Woody Allen is adapting the original screenplay he co-wrote with Douglas McGrath for the 1994 film Bullets Over Broadway as a musical and will take it to Broadway in 2013. The New York Times reports that Julian Schlossberg and Allen’s sister and Midnight In Paris producer Letty Aronson will produce the stage version, for which Allen is writing the book. It will feature existing music from the Prohibition-era 1920s in which the film is set. Dianne Weist won a Supporting Actress Academy Award for her work in the film, which centered on a young playwright (John Cusack) who is forced to cast the girlfriend (Jennifer Tilly) of a mobster in order to mount the production. The film was nominated for seven Oscars, including for Allen’s script. Schlossberg and Aronson also produced Allen’s Relatively Speaking, a group of one-act plays that played Broadway last year. Allen’s Midnight In Paris is up for four Oscars on Sunday.
When it comes to Academy recognition, Midnight In Paris writer-director Woody Allen’s view isn’t that far from the Groucho Marx philosophy held by his Annie Hall alter ego Alvy Singer: Allen would never want to belong to a club that would want someone like him as a member. After Annie Hall scored four Oscar wins, it seemed Allen was an Oscar club member for years to come, especially with 21 nominations under his belt. Not so according to his producer and younger sister Letty Aronson, who has shepherded his films since working on 1994’s Bullets Over Broadway. She also is behind Allen’s latest Oscar Best Picture nominee, which also earned him Director and Original Screenplay noms. Aronson assesses Midnight In Paris, her 18th collaboration with Allen, as well as her brother’s awards-season track record with AwardsLine’s Anthony D’Alessandro.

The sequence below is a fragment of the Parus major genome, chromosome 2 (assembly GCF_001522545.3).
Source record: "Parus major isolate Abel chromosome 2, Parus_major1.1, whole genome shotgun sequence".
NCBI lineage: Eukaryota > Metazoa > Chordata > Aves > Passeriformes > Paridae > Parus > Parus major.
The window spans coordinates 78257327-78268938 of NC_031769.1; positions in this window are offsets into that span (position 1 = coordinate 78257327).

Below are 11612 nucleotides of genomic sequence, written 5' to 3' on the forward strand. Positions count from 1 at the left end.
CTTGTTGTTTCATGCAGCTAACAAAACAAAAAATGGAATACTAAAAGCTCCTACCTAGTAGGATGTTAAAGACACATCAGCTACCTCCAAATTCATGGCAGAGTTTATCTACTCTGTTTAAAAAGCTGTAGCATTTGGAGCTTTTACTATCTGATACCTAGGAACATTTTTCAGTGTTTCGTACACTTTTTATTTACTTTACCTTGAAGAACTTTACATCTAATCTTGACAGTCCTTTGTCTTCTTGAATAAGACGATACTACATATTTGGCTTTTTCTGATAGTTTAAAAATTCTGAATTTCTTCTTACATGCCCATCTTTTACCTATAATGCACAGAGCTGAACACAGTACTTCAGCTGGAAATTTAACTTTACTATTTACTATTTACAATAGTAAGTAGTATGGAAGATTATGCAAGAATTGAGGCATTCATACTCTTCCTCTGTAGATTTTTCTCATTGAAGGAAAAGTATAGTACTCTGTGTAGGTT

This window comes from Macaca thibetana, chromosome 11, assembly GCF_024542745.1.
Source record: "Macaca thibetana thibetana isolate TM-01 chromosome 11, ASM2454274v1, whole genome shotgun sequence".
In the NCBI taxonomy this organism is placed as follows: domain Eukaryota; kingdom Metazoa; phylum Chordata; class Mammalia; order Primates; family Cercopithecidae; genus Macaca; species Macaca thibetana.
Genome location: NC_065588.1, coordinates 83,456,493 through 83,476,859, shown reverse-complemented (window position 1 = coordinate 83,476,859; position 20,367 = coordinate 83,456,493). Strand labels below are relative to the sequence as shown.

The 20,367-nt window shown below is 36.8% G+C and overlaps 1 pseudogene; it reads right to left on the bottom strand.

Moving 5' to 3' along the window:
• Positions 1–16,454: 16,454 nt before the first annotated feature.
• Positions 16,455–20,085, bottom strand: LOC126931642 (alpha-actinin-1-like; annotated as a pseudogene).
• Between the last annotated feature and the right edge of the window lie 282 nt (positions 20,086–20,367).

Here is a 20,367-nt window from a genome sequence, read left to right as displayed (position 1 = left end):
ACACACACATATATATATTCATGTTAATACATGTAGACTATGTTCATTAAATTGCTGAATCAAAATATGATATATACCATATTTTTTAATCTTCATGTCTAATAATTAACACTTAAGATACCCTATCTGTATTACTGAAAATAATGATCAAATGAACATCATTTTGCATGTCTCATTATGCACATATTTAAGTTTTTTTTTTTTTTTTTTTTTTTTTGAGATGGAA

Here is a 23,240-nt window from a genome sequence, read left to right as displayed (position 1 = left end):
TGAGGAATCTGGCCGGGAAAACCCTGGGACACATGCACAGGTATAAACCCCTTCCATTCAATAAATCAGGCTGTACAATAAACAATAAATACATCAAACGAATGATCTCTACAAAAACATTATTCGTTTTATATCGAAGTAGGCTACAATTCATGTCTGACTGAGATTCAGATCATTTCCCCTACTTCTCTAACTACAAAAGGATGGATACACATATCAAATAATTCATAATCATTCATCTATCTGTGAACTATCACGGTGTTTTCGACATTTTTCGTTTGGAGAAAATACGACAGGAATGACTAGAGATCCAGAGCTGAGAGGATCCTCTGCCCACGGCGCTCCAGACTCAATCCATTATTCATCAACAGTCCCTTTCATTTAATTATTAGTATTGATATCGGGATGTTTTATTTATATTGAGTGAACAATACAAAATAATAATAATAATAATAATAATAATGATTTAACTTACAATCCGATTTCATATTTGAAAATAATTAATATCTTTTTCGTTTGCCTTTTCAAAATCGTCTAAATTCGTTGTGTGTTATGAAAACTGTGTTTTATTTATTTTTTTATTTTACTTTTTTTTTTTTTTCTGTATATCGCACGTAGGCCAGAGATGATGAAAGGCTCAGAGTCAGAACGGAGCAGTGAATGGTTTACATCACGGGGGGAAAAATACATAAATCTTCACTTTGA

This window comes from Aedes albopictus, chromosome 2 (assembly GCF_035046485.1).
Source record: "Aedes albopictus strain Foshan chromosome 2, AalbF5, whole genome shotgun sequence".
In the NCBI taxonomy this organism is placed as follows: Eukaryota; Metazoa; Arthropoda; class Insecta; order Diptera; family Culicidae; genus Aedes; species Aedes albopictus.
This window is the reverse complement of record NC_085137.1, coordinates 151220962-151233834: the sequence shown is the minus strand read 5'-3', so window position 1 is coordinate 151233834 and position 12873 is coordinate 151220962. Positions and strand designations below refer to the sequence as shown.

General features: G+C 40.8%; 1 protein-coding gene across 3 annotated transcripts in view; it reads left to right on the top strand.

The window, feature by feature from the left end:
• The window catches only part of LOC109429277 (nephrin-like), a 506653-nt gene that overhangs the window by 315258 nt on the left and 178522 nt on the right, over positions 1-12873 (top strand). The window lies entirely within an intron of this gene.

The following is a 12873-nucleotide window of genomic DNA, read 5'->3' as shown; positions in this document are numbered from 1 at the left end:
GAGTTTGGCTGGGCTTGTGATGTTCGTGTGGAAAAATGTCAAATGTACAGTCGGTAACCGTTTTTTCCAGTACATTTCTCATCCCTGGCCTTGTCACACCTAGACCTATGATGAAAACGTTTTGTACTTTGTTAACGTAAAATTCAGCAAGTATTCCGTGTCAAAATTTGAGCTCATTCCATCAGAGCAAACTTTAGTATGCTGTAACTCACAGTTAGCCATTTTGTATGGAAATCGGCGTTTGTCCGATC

AWARDSLINE: Midnight In Paris is Woody Allen’s highest grossing film of all-time ($148.4 million worldwide). Why did this title resonate widely with audiences?
ARONSON: When I read the script, I said to Woody, “Who’s going to come see this?” No one has heard of Man Ray or Gertrude Stein. He is always determined to make the movie that he has a vision for and it’s my job to always ask “I wonder who will go see it?” It’s one thing to read the script and quite another to actually see the film. How do I account for its success? It’s been a crossover film in terms of younger folks, which I attribute to either the parents going and saying “you gotta see this” or taking their kids to it. This was also a breakout film partially because people have a love affair with Paris.
HAMMOND: ‘Bridesmaids’, ‘Artist’, ‘Paris’ Try To Buck Oscar’s Prejudice Against Comedy; HFPA Says ‘The Help’ Is Not Funny
Dying is easy, comedy is hard. Someone said that, right?
Judging by the paltry number of “pure” comedies that have won Best Picture Oscars in the past, apparently the Academy doesn’t think it’s hard at all. But could this actually be the year comedy will once again get its due in the Best Picture race? Will we ever see another genuine laugher taken seriously? “It’s crazy when you see what these great comedy people do,” says Bridesmaids producer Judd Apatow. His film was a huge surprise summer hit and has one of the highest critics ratings on Rotten Tomatoes with 90% fresh reviews. That’s a lot better than many dramatic contenders that pundits take more seriously as true Oscar pictures. Broad, hit-’em-in-the-gut comedy is almost always dismissed.